Reports have come out that in Bill Sammon's upcoming book, The Evangelical President, Bush predicts that Hillary is a shoe-in for the nomination. I don't want to put too much stock in what our xx leader has to say--he's been wrong before, after all. But the issue of Hillary's viability as a candidate is interesting for me.
You see, I'm not sold. I wish that I were, but I'm not.
My mother-in-law, on the other hand, is absolutely convinced--but not because of Hillary's politics. For my second-wave, march-on-Washington, hold-an-undying-grudge-against-Phyllis- Schafly MIL, Hillary's campaign is the dream of Geraldine Ferraro revived and made real once again. For her, the opportunity for a woman to hold the highest office in the land trumps any voting record or political past. It's the feminist dream of the 1970s come to fruition.
I want to sympathize with that sentiment. I want to see a woman in the White House doing something more than hosting a polite gathering of tea cups. I want to believe that a woman could do an even better job than a man. I want to believe that Sally Fields is right-- "if women ran the world there would be no God damn wars in the first place." But I know that it's too reductive. And as much as I have the impulse to second those sentiments, I know that they actually continue and preserve the stereotypes that keep women making, on average,only 81% of what men make for the same jobs.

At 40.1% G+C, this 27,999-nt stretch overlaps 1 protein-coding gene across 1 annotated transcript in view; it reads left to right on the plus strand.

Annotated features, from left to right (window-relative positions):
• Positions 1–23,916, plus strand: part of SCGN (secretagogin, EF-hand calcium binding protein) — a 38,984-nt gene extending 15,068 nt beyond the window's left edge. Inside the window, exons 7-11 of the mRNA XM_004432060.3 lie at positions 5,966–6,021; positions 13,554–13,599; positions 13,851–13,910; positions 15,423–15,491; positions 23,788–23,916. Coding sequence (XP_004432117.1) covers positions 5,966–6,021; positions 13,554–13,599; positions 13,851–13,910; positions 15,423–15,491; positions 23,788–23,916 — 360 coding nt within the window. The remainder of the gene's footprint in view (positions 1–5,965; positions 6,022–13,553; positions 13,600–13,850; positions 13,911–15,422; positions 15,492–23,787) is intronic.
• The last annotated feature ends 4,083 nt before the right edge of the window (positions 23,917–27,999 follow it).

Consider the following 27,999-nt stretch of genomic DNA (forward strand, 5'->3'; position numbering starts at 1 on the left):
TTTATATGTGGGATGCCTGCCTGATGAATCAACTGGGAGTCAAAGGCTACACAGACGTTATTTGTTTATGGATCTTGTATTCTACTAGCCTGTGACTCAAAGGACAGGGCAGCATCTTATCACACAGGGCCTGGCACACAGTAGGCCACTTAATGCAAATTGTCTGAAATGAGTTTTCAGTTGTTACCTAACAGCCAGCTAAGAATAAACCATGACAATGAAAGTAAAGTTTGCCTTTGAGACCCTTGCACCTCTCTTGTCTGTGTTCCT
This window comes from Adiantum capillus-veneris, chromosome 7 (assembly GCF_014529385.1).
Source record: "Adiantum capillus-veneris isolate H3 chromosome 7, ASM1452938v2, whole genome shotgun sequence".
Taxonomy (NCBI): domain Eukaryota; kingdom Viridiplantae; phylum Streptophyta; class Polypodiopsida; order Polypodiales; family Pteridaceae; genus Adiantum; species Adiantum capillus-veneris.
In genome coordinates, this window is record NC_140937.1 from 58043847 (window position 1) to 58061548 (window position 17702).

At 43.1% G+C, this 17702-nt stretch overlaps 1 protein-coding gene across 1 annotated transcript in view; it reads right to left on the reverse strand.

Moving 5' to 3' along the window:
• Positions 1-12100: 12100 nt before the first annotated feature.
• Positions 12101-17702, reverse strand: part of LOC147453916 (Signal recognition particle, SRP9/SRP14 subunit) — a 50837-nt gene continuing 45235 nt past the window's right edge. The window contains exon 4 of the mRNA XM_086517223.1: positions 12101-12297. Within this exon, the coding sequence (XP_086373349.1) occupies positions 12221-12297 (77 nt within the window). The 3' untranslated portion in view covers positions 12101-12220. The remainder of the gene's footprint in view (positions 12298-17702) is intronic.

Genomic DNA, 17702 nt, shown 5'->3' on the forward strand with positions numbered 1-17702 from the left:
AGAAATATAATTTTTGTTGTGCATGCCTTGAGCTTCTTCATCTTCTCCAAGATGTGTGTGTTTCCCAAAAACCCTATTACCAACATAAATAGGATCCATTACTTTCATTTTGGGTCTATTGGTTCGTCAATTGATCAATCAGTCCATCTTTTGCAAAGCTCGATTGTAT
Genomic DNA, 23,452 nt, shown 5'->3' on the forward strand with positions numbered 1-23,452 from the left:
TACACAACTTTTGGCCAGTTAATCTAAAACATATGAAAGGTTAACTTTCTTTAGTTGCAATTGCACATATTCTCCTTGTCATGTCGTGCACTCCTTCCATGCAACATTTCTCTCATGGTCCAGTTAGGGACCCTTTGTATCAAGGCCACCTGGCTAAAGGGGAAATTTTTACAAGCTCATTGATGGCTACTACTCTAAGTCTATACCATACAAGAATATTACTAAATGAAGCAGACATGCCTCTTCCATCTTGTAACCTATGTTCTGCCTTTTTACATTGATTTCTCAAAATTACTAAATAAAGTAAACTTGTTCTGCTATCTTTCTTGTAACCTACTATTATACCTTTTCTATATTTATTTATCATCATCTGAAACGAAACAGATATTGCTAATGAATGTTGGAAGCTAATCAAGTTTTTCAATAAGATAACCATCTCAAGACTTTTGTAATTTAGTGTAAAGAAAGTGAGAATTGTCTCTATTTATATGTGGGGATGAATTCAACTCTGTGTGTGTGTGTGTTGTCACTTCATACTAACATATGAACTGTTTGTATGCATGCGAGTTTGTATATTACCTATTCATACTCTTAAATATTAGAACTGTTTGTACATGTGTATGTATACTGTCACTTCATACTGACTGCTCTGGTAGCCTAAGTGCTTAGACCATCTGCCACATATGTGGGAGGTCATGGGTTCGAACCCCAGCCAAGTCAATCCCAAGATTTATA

I want to like Hillary. I want the vote I cast for her--if it comes to that--to be one I'm excited about making. The problem is, she keeps giving me reasons to doubt. I watched her interview with Tim Russert last Sunday on Meet the Press hoping that she could give me a reason to change my mind. It didn't happen. I keep waiting, but it doesn't happen.
Here's my problem-- I get irritated by one issue voters. I hate that the last election was most likely decided because people were voting pro-choice and anti-gay. I hate that people can actually buy into Bush's rhetoric about a culture of life when he's pro- death penalty and instigated what seems to be a hellish and un-winnable war. It simplifies the issue too much. I think the reason politics have become so dichotomized in recent years is because Americans tend to cling to one-issue campaigns and fail to examine the complexities of each issue. We don't like complexity. We live in the echo-chamber, listening only to the opinions that please us. And that's dangerous, I think, for democracy in general. But still, I can't get over Hillary's vote for going to war, her continued (until recently) support for that war, and her reluctance to admit the mistake of those votes. I don't want to be a one issue voter, but I feel like I am with her.
I want a woman in the White House, but I also want the right person in the White House. We've had the wrong person for seven years now.
I do think it's interesting, though, that Bush himself thinks that she's the one that has a shot. He doesn't predict victory for the Democrats, but, like I said, he's been wrong about stuff before.